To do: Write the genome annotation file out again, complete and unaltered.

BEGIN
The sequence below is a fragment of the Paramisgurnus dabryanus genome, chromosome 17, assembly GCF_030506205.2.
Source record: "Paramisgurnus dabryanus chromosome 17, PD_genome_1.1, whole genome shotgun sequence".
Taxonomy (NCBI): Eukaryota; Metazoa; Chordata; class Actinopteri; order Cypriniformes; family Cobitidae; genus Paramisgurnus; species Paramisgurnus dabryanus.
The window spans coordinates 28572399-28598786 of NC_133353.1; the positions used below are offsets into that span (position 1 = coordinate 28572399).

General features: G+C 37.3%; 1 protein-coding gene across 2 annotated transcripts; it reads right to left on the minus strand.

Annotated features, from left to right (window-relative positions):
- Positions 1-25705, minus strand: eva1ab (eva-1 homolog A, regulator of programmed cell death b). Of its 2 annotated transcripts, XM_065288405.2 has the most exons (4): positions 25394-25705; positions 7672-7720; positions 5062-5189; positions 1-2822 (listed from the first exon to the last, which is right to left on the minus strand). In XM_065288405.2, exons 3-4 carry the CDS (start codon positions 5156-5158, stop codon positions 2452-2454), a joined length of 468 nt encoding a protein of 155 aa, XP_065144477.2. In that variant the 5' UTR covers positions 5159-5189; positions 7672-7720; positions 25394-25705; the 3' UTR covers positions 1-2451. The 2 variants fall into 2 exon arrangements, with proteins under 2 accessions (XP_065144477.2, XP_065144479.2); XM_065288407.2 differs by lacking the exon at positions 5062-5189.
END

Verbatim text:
The sequence below is a fragment of the Paramisgurnus dabryanus genome, chromosome 17, assembly GCF_030506205.2.
Source record: "Paramisgurnus dabryanus chromosome 17, PD_genome_1.1, whole genome shotgun sequence".
Taxonomy (NCBI): Eukaryota; Metazoa; Chordata; class Actinopteri; order Cypriniformes; family Cobitidae; genus Paramisgurnus; species Paramisgurnus dabryanus.
The window spans coordinates 28572399-28598786 of NC_133353.1; the positions used below are offsets into that span (position 1 = coordinate 28572399).

General features: G+C 37.3%; 1 protein-coding gene across 2 annotated transcripts; it reads right to left on the minus strand.

Annotated features, from left to right (window-relative positions):
- Positions 1-25705, minus strand: eva1ab (eva-1 homolog A, regulator of programmed cell death b). Of its 2 annotated transcripts, XM_065288405.2 has the most exons (4): positions 25394-25705; positions 7672-7720; positions 5062-5189; positions 1-2822 (listed from the first exon to the last, which is right to left on the minus strand). In XM_065288405.2, exons 3-4 carry the CDS (start codon positions 5156-5158, stop codon positions 2452-2454), a joined length of 468 nt encoding a protein of 155 aa, XP_065144477.2. In that variant the 5' UTR covers positions 5159-5189; positions 7672-7720; positions 25394-25705; the 3' UTR covers positions 1-2451. The 2 variants fall into 2 exon arrangements, with proteins under 2 accessions (XP_065144477.2, XP_065144479.2); XM_065288407.2 differs by lacking the exon at positions 5062-5189.